Another consideration that this may affect is what other resources are available.  If all of your friends have big trucks, might a smaller vehicle be better from a diversity standpoint?  If your bug-out location is remote or you don’t know many people in the area, you may need to make this decision independent of outside influences.  But make sure to consider outside influences when making this decision.

Hauling Capacity

If you have the resources, an RV is ideal in most SHTF situations.  While a motorhome (an RV that you drive) may seem optimal to some, I’d recommend a travel trailer (one that you pull).  This is simply a matter of fewer engines to maintain in a SHTF situation.

Even if an RV is not in the cards, towing and hauling capacity may be a consideration.  What kind of work and transportation will you need during a disaster?  Will you need to haul all of your supplies out in a bug-out situation?  Maybe you’ll simply need to haul firewood around if you bug-in.  Your situation will largely depend on where and how you live, both at home and at your bug-out destination.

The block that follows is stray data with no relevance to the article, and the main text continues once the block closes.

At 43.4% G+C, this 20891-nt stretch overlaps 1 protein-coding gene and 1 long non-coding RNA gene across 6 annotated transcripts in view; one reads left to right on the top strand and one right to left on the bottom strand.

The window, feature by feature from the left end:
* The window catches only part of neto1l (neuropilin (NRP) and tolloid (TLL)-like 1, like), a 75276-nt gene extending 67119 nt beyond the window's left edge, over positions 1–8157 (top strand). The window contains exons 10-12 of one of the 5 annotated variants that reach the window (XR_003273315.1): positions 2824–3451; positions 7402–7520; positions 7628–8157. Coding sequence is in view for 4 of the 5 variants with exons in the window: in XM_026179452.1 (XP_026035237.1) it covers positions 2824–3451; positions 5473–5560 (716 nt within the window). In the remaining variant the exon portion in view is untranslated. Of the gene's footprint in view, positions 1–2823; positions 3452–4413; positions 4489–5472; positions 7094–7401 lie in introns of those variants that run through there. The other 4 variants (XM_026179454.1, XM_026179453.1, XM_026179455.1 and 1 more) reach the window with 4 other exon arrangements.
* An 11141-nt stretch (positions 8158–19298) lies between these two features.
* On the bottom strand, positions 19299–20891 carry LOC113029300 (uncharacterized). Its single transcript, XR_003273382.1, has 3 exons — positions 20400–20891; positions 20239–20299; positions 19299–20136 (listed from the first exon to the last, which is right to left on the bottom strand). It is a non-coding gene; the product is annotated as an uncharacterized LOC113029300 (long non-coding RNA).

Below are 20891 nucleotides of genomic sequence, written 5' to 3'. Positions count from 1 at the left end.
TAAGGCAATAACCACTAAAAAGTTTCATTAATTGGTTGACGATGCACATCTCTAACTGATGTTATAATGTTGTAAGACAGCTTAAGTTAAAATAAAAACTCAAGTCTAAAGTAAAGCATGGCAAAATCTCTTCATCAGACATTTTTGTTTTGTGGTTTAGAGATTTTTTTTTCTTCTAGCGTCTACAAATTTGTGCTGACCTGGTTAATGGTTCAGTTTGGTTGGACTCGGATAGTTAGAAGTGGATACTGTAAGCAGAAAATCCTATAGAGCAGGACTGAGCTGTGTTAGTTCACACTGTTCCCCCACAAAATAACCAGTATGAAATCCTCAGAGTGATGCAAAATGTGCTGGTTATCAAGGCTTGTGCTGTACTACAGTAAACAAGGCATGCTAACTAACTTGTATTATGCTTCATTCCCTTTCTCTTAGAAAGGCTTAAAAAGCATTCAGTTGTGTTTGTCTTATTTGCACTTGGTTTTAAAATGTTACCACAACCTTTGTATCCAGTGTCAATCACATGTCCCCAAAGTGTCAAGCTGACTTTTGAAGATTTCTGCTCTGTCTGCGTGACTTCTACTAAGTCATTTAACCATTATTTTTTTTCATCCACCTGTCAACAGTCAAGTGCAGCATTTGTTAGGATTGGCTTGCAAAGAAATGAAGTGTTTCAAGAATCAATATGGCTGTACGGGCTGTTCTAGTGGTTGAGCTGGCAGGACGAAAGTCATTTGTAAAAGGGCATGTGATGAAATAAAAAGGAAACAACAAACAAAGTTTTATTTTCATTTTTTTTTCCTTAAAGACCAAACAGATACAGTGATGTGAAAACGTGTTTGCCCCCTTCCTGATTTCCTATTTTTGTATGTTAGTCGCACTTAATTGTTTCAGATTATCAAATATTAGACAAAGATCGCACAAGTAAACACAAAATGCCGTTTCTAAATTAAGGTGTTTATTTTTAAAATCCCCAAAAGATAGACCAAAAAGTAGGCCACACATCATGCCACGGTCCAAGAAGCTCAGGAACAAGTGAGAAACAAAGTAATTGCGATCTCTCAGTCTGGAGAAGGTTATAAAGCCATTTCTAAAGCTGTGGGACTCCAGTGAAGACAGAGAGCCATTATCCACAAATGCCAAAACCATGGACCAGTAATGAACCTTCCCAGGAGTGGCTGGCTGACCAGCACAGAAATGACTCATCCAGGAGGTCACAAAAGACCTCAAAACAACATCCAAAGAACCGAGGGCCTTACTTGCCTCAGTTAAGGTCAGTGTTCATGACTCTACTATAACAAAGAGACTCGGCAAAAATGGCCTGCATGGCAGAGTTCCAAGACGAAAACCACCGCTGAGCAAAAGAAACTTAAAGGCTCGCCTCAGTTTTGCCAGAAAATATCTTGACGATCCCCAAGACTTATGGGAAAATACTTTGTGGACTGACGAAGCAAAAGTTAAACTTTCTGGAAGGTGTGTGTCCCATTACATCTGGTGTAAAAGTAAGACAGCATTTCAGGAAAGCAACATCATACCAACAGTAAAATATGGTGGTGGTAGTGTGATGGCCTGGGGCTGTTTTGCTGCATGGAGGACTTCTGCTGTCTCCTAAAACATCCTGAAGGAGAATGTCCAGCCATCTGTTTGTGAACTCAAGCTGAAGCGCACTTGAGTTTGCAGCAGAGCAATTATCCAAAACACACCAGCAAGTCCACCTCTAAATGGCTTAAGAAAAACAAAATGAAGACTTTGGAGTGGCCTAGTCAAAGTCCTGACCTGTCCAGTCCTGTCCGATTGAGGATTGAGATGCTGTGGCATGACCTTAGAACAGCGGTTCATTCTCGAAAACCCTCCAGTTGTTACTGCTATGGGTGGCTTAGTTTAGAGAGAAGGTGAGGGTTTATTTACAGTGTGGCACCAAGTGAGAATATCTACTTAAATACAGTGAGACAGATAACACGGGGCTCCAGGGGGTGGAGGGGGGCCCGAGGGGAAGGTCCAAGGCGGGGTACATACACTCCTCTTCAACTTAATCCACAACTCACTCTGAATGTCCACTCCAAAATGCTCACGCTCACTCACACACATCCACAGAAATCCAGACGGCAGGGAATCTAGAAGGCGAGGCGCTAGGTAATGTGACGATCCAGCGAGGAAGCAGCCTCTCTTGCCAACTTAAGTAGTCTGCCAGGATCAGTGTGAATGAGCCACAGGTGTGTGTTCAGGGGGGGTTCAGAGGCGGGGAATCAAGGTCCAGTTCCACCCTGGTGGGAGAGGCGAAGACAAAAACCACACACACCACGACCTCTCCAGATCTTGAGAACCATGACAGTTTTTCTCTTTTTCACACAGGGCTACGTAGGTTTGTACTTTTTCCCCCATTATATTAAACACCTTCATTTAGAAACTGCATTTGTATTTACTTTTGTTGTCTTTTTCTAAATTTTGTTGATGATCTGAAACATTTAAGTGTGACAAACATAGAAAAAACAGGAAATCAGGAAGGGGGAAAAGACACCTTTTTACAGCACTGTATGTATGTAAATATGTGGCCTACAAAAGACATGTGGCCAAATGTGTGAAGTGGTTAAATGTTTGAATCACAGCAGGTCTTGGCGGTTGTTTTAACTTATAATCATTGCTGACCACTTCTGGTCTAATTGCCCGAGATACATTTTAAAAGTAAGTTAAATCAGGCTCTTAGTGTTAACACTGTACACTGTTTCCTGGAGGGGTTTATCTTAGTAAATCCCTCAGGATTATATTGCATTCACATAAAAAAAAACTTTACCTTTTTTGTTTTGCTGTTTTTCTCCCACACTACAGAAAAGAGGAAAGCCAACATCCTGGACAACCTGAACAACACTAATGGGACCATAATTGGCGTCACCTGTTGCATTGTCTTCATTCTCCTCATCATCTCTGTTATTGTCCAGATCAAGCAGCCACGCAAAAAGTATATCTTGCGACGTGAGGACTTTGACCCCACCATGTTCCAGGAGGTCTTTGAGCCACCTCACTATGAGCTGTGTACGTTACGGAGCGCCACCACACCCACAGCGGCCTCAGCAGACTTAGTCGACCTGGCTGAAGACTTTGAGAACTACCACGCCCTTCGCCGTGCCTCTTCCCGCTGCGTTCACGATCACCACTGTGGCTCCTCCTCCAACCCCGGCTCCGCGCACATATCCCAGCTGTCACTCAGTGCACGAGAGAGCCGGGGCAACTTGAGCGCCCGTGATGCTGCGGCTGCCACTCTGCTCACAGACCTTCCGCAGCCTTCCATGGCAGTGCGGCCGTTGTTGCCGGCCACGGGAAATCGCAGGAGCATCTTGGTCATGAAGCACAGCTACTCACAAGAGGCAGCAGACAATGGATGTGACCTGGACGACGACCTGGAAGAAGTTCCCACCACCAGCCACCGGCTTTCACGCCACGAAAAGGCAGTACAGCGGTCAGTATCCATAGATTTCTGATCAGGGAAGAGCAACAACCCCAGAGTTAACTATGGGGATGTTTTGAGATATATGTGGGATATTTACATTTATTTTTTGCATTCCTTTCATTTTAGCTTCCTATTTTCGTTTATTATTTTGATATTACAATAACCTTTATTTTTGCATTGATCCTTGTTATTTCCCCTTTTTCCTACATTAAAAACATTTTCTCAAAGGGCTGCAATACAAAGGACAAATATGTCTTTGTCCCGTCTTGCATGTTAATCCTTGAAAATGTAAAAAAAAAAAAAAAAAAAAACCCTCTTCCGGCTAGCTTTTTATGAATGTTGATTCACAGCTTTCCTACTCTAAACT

For many people, hauling capacity might be completely irrelevant.  If your plan is to go stay with family away from the affected area, and you’re single or a couple, a Ford Mustang may be all you need.  However, if your extended family will also be in the affected area, you may now find yourself having to haul a lot more than you expected.

Hauling capacity is just one consideration when choosing the right SHTF truck.

Dependability

Unfortunately, I believe we are going in the wrong direction as a society on this one.  Modern vehicles are becoming harder and harder to maintain.  Yet, parts for older vehicles are becoming harder to get ahold of.  Ultimately, you need a truck that won’t create the SHTF situation.

This is where I’d like to highlight some of those “super-trucks” that a lot of people like to recommend.  Humvees, Cut-Vs, armored Suburbans, etc. are all high-maintenance vehicles.  Towing and tire changes on these vehicles weren’t just regular drills we performed.  They were regular real-life occurrences.  The weight of these vehicles made them prone to failure.